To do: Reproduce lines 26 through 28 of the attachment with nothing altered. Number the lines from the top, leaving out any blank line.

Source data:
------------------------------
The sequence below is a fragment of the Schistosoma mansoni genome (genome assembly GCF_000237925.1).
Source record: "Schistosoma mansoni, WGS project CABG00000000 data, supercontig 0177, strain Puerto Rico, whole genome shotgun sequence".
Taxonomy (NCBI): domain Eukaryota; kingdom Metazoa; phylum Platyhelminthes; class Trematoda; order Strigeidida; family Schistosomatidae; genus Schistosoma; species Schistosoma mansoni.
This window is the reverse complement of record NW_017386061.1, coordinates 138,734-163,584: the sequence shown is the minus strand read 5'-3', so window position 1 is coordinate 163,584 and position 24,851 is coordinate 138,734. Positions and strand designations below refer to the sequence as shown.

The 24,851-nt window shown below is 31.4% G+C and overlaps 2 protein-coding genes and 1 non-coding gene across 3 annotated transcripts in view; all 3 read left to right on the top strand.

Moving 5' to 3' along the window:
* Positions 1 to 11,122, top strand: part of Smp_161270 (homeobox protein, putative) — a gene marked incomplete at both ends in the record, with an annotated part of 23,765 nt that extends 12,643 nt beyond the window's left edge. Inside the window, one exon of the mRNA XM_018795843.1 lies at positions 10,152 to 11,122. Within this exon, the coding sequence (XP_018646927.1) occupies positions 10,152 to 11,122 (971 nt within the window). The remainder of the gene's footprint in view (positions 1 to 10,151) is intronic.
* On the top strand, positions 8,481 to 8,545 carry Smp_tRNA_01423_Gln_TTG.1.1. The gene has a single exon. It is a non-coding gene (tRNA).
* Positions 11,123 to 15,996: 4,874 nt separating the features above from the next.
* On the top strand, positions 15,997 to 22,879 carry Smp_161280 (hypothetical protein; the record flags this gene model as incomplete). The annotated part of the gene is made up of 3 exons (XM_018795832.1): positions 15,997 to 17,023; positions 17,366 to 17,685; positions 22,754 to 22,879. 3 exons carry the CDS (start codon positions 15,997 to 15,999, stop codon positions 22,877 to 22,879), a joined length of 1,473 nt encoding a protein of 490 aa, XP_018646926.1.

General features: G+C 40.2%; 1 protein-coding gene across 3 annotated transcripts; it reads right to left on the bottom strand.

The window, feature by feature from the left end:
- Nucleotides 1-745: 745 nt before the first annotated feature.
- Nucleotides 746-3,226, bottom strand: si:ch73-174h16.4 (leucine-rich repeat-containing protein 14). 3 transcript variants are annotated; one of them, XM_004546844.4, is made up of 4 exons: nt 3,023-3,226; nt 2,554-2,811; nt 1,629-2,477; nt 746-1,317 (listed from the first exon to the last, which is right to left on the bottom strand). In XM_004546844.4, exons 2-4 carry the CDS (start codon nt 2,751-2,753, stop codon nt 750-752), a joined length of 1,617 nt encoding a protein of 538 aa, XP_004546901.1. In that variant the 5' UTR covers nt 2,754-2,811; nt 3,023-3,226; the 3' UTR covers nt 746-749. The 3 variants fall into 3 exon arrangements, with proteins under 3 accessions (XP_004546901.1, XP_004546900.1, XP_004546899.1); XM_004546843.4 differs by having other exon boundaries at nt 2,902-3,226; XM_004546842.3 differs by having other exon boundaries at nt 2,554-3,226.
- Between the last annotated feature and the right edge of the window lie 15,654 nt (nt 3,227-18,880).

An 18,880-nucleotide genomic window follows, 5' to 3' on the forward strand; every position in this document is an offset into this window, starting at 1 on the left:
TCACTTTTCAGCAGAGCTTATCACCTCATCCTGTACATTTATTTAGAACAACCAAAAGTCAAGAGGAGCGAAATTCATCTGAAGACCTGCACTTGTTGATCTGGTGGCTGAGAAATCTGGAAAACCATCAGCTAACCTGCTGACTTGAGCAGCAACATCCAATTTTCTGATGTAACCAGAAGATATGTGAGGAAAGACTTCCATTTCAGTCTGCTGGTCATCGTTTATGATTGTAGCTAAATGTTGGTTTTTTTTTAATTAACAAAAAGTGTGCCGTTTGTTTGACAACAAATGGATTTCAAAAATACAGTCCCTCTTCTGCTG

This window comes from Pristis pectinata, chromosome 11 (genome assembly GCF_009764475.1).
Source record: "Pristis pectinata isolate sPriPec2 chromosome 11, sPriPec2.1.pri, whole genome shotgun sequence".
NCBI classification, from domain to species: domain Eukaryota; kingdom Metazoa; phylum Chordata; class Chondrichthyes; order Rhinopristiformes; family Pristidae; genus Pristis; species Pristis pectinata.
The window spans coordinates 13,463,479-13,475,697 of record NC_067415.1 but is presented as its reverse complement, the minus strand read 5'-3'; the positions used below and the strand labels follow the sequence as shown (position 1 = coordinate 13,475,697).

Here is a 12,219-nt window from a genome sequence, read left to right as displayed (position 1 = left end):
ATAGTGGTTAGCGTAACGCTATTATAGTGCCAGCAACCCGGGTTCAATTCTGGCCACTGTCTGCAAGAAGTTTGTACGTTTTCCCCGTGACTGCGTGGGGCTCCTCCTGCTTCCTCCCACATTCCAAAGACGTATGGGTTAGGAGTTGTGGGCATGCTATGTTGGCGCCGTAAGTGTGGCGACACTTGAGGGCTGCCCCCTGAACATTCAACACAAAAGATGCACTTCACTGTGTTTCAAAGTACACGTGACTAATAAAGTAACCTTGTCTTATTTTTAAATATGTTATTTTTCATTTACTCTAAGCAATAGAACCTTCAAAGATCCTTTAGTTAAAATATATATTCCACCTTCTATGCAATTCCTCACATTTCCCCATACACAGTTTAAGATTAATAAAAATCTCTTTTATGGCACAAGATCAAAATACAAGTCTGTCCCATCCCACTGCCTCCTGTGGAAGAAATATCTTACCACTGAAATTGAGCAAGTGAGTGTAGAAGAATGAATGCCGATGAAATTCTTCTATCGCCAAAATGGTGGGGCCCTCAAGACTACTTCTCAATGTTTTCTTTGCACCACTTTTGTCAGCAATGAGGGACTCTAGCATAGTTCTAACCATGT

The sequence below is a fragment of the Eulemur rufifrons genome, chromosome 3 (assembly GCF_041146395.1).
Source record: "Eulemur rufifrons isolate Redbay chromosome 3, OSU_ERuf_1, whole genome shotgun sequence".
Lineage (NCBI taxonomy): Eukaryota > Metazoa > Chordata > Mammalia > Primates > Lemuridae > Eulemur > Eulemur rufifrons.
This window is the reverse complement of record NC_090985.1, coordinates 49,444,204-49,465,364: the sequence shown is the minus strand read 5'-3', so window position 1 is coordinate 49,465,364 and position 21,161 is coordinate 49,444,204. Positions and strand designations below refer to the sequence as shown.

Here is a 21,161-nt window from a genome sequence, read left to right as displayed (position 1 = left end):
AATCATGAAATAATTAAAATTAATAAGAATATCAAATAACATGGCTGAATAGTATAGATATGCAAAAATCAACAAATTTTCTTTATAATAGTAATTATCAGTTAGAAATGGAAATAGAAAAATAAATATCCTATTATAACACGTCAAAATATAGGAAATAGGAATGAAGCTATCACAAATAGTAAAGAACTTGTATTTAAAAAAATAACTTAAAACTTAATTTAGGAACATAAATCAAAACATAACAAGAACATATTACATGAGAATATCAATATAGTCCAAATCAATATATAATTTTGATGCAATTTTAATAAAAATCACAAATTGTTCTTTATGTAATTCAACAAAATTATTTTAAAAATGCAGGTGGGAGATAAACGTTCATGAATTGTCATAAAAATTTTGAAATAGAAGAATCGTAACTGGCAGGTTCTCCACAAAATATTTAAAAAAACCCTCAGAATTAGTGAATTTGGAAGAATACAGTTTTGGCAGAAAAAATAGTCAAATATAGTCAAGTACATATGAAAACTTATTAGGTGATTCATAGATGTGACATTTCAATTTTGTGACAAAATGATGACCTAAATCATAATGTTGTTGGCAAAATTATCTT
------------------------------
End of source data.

Lineage (NCBI taxonomy): Eukaryota > Metazoa > Chordata > Mammalia > Primates > Lemuridae > Eulemur > Eulemur rufifrons.
This window is the reverse complement of record NC_090985.1, coordinates 49,444,204-49,465,364: the sequence shown is the minus strand read 5'-3', so window position 1 is coordinate 49,465,364 and position 21,161 is coordinate 49,444,204. Positions and strand designations below refer to the sequence as shown.

Here is a 21,161-nt window from a genome sequence, read left to right as displayed (position 1 = left end):